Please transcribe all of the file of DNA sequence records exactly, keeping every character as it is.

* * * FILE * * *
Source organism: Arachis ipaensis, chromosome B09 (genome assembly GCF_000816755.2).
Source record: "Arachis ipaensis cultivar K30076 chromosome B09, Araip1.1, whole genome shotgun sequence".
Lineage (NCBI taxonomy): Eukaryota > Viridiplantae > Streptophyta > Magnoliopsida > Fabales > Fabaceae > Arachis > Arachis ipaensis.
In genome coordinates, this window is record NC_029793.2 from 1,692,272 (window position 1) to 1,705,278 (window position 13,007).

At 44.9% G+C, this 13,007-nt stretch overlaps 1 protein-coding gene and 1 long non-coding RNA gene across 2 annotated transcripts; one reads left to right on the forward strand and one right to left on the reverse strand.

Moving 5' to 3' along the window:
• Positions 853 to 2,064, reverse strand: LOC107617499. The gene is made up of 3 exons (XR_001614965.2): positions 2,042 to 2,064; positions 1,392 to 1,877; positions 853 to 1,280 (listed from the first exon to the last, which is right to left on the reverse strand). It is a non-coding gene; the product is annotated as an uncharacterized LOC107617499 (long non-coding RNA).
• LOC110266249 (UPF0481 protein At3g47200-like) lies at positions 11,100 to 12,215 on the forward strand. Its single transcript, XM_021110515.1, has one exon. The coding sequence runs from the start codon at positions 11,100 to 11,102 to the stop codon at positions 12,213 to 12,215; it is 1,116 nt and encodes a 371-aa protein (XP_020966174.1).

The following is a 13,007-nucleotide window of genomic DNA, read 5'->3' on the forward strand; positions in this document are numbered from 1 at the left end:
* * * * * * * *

Source organism: Arachis ipaensis, chromosome B09 (genome assembly GCF_000816755.2).
Source record: "Arachis ipaensis cultivar K30076 chromosome B09, Araip1.1, whole genome shotgun sequence".
Lineage (NCBI taxonomy): Eukaryota > Viridiplantae > Streptophyta > Magnoliopsida > Fabales > Fabaceae > Arachis > Arachis ipaensis.
In genome coordinates, this window is record NC_029793.2 from 1,692,272 (window position 1) to 1,705,278 (window position 13,007).

At 44.9% G+C, this 13,007-nt stretch overlaps 1 protein-coding gene and 1 long non-coding RNA gene across 2 annotated transcripts; one reads left to right on the forward strand and one right to left on the reverse strand.

Moving 5' to 3' along the window:
• Positions 853 to 2,064, reverse strand: LOC107617499. The gene is made up of 3 exons (XR_001614965.2): positions 2,042 to 2,064; positions 1,392 to 1,877; positions 853 to 1,280 (listed from the first exon to the last, which is right to left on the reverse strand). It is a non-coding gene; the product is annotated as an uncharacterized LOC107617499 (long non-coding RNA).
• LOC110266249 (UPF0481 protein At3g47200-like) lies at positions 11,100 to 12,215 on the forward strand. Its single transcript, XM_021110515.1, has one exon. The coding sequence runs from the start codon at positions 11,100 to 11,102 to the stop codon at positions 12,213 to 12,215; it is 1,116 nt and encodes a 371-aa protein (XP_020966174.1).

The following is a 13,007-nucleotide window of genomic DNA, read 5'->3' on the forward strand; positions in this document are numbered from 1 at the left end: